So who’s right? Is it the faction of the Honest Weight board that claims the co-op is knowingly acting in an illegal fashion? Or is it the faction believing that at a “true” co-op, worker owner programs do not run afoul of the requirement that employees be paid minimum wage?
It turns out that neither side is entirely correct. To explain why, here’s a bit of legal analysis to buttress what Doyle provided.
Nearly 45 years ago, in Goldberg v. Whitaker House Co-op, Inc., 388 U.S. 28 (1961), the U.S. Supreme Court considered a case involving a cooperative in Maine whose members were some 200 home-based workers who knitted, crocheted and embroidered items that were sold through their co-op. The U.S. Department of Labor sued the co-op, accusing it of violating the Fair Labor Standards Act (FSLA) – the act of Congress establishing a federal minimum wage.
The Whitaker House Co-op’s argument was straightforward: members aren’t “employees” within the meaning of the FLSA and, thus, the minimum wage requirement did not apply. The trial court – the U.S. District Court for the District of Maine – agreed with the co-op. The U.S. Court of Appeals for the First Circuit in Boston agreed with the U.S. Department of Labor.
The ruling of the U.S. Supreme Court? “We conclude that the members of this cooperative are employees within the meaning of the Act.” Id. at 32. The Whitaker House Co-op was obliged to pay minimum wage to its home-based knitters, crocheters and embroiderers.
Alas, this Supreme Court decision did not resolve the question definitively as to all co-ops. The justices merely concluded that “[t]here is nothing inherently inconsistent between the coexistence of a proprietary and an employment relationship” – in other words, that member-owners can also be employees of their co-op. Id.
Continued the Court:
In this case the members seem to us to be both ‘members’ and ‘employees.’ . . . The members are not self-employed; nor are they independent, selling their products on the market for whatever price they can command. They are regimented under one organization, manufacturing what the organization desires and receiving the compensation the organization dictates. Apart from formal differences, they are engaged in the same work they would be doing whatever the outlet for their products. The management fixes the piece rates at which they work; the management can expel them for substandard work or for failure to obey the regulations. The management, in other words, can hire or fire the homeworkers. Apart from the other considerations we have mentioned, these powers make the device of the cooperative too transparent to survive the statutory definition of ‘employ’ . . . . In short, if the ‘economic reality’ rather than ‘technical concepts’ is to be the test of employment, these homeworkers are employees.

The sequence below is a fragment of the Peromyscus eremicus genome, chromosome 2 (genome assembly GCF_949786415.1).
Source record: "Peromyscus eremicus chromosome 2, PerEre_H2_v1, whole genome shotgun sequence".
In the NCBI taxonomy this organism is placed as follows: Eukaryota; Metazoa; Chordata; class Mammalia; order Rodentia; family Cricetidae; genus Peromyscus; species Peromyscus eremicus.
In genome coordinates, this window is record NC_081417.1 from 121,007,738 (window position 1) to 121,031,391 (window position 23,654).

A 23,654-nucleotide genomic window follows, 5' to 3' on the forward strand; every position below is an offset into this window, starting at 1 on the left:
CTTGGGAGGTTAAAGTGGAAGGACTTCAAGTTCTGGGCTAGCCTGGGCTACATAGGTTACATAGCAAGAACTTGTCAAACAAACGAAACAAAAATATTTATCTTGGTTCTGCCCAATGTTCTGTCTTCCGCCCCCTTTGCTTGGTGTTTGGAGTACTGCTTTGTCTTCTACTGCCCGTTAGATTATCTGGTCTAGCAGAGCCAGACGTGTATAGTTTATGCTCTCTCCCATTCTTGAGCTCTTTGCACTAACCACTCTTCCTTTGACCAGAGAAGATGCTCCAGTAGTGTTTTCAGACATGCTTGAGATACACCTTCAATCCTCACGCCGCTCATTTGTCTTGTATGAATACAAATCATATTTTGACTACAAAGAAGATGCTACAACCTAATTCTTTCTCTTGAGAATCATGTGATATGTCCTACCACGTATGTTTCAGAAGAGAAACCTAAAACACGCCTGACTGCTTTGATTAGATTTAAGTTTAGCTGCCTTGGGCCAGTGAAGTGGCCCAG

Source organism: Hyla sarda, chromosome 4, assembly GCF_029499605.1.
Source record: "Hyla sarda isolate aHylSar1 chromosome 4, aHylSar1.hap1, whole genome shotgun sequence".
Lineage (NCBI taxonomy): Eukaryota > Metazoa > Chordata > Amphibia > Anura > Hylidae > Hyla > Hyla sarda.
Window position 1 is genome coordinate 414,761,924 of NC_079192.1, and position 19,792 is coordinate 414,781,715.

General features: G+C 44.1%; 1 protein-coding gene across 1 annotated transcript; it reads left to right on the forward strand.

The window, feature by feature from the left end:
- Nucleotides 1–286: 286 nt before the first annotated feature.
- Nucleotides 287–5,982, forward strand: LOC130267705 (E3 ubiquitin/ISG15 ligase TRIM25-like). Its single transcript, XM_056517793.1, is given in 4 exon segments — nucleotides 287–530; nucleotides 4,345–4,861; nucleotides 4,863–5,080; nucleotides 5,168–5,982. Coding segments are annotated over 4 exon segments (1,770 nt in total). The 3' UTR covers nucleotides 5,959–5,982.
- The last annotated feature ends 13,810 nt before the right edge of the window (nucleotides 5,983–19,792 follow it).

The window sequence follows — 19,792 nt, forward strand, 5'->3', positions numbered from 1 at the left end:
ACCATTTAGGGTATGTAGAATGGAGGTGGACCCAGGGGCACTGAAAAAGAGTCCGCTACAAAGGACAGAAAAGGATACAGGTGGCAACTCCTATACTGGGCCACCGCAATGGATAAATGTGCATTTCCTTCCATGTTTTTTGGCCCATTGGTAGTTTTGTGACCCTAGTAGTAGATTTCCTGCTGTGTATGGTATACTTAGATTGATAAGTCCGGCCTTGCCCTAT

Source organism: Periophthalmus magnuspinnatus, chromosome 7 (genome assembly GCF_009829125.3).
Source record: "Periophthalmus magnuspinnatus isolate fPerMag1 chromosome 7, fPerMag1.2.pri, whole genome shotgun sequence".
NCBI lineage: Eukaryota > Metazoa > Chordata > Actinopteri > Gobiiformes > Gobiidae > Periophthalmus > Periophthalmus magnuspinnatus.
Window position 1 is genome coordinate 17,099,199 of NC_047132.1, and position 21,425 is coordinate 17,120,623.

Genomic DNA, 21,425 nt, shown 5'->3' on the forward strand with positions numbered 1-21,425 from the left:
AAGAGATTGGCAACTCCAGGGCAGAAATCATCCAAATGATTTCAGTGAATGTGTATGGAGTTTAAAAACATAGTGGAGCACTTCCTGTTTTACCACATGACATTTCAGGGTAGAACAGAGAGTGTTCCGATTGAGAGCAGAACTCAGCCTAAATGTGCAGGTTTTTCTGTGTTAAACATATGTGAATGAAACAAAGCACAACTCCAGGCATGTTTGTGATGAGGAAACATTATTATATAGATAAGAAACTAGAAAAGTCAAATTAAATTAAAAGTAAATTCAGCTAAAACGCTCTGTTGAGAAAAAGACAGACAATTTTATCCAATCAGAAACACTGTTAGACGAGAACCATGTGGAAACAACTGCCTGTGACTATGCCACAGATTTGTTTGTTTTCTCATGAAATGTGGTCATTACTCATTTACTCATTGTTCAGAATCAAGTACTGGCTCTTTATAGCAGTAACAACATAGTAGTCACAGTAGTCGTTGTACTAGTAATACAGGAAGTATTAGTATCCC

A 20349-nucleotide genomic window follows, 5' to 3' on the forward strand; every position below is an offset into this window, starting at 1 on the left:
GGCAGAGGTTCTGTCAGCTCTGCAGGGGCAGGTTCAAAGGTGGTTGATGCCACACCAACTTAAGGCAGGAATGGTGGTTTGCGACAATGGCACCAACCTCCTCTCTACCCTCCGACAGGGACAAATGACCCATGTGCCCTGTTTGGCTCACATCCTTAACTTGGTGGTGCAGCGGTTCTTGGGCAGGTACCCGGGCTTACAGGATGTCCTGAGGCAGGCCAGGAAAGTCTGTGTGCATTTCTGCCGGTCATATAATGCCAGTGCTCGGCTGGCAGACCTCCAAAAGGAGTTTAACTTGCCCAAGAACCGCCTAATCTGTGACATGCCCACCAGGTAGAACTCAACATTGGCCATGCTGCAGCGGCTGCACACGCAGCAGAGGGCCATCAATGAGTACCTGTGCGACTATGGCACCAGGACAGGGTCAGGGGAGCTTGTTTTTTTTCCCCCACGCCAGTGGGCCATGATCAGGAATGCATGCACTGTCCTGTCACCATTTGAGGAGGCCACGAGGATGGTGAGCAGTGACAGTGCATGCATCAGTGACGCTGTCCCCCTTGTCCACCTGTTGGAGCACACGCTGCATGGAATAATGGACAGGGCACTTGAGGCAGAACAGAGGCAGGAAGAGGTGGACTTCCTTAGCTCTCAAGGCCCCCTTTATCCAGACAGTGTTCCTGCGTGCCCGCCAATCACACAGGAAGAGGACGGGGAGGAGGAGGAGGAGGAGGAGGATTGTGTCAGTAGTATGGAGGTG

Id. at 32-33 (citations omitted). Today, in a variety of contexts, Whitaker House Co-op is cited for the proposition that “economic reality” rather than formal rules (like those enshrined in co-op statutes, articles of incorporation, or bylaws) govern when someone is an employee entitled to the federal minimum wage.
As to the specific question of whether worker members at a consumer co-op that sells groceries are employees entitled to the federal minimum wage, Depew, Doyle and like-minded members of Honest Weight are correct. There is no court case or fully litigated administrative decision that resolves the issue. There is, however, a so-called “opinion letter” from the U.S. Department of Labor that was issued in 1997. It was written at the request of an unidentified food co-op in substantially the same situation Honest Weight, and other food co-ops, are in today.